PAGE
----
Found this article on the ESPN site, http://espn.go.com/blog/statsinfo/post/_/id/84824/bpi-talk-why-florida-is-the-best-team which touts Florida as best team and also has this little bit about Iowa.
Is Iowa a top-5 team?
Based on this metric, the Iowa Hawkeyes are No. 5. They're 18-4 with their full squad.
Jarrod Uthoff has played at least 10 minutes in all but two games (at Michigan and against Ohio State). Iowa lost both.
I had a feeling the injury calculation by BPI was off but couldn't quite put my thumb on it until I read the above. Uthoff wasn't injured, how does Iowa get a benefit from a player whose minutes have been pulled because he's not playing as well as other teammates or isn't right piece for the matchups of that day's game.
If you don't know, BPI tries to account for injuries in their formula and boy have they got it wrong. I haven't accounted for all the details just yet, but to summarize, a player is considered injured or a team is considered playing with less than 100% of their roster when a player in the top 5 average minutes on the team has less than 10 minutes in a game.
But Jarrod Uthoff wasn't injured he just hasn't played well in conference so his minutes have dipped. Which brings up an interesting math problem for BPI. To count as top 5 player the player must have played in at least half of the games for the team. Now that Oglesby is at the halfway mark or about to cross over into more than half of the games participating, his minutes are close to Uthoffs and actually before PSU he averages more minutes, but only barely. What will happen to BPI when it has to switch the key contributor list for Iowa game by game as Uthoff and Oglesby switch minutes and we know Oglesby didn't play in a significant amount of games. Their BPI could jump up and down depending on how Fran determines match ups.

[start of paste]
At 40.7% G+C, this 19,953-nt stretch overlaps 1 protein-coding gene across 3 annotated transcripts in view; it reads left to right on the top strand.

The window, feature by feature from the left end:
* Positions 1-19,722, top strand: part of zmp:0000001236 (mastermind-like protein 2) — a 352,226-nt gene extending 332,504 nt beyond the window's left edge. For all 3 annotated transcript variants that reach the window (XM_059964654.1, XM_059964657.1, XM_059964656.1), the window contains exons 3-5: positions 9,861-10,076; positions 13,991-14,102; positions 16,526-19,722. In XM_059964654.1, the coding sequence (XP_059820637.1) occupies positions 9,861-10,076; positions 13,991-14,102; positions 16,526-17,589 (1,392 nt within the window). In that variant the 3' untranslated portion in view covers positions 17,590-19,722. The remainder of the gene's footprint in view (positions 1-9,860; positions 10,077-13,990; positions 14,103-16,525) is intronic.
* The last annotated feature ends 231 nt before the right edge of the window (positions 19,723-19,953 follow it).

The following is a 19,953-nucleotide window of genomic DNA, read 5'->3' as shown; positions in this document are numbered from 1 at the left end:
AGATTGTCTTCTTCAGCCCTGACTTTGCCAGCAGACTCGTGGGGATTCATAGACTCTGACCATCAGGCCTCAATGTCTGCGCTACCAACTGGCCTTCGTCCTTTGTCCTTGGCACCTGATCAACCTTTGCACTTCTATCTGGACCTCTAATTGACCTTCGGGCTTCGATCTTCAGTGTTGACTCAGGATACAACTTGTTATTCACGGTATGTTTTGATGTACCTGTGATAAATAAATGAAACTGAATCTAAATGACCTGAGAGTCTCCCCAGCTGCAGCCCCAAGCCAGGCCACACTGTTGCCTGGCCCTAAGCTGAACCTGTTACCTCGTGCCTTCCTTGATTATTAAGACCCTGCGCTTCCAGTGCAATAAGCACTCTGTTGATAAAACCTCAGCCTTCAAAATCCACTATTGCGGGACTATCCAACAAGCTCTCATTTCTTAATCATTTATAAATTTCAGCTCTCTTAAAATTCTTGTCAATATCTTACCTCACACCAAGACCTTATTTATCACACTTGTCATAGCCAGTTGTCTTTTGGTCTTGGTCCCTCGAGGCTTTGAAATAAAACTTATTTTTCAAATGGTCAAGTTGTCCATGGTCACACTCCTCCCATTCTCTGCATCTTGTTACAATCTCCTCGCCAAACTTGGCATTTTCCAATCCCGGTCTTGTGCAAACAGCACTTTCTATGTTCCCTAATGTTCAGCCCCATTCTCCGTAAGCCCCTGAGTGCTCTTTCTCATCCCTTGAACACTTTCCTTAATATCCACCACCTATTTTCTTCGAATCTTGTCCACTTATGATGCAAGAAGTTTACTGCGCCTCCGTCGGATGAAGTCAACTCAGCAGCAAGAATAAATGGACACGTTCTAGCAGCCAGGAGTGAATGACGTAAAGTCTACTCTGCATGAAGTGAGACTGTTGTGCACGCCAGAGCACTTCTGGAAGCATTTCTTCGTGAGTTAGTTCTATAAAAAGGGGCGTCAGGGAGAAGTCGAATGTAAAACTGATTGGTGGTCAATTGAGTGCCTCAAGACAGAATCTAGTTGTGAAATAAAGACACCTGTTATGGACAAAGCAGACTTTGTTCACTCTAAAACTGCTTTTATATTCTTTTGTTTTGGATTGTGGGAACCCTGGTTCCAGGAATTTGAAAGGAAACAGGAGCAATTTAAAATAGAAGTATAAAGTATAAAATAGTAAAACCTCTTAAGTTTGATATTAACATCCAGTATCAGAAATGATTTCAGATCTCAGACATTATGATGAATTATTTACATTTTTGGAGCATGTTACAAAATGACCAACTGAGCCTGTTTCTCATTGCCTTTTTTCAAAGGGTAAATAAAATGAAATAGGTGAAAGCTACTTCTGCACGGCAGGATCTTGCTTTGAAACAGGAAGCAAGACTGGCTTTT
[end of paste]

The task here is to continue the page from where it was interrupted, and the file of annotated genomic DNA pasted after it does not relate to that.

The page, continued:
Back to Uthoff and BPI, how does this effect Iowa's BPI. When a team loses a game and the participation of key contributor is less then expected for 100%, then the raw score analysis of offense and defense is adjusted to account for the missing player in a positive light. So, against OSU and Michigan St. where Iowa lost with Uthoff playing less than 10 minutes Iowa actually received a bump of their raw score and significantly so. Even though MSU played with even fewer key contributors. Wait, what?
BPI doesn't care which team is playing with less than 100%. Something worse happened against Villanova. I'm not sure if their starter got hurt or if he just didn't play that game because of strategy what have you. But Iowa lost with 100% of key contributors playing and still got a boost to their BPI score because of the injury game weight aggregated by Villanova's own injuries.
In the end, I like that BPI tries to take everything into account including injury. I don't know what the math would come too if they fixed it for the logic errors obvious by these results. Take it for what it is, another rating system that has no value to selection committee.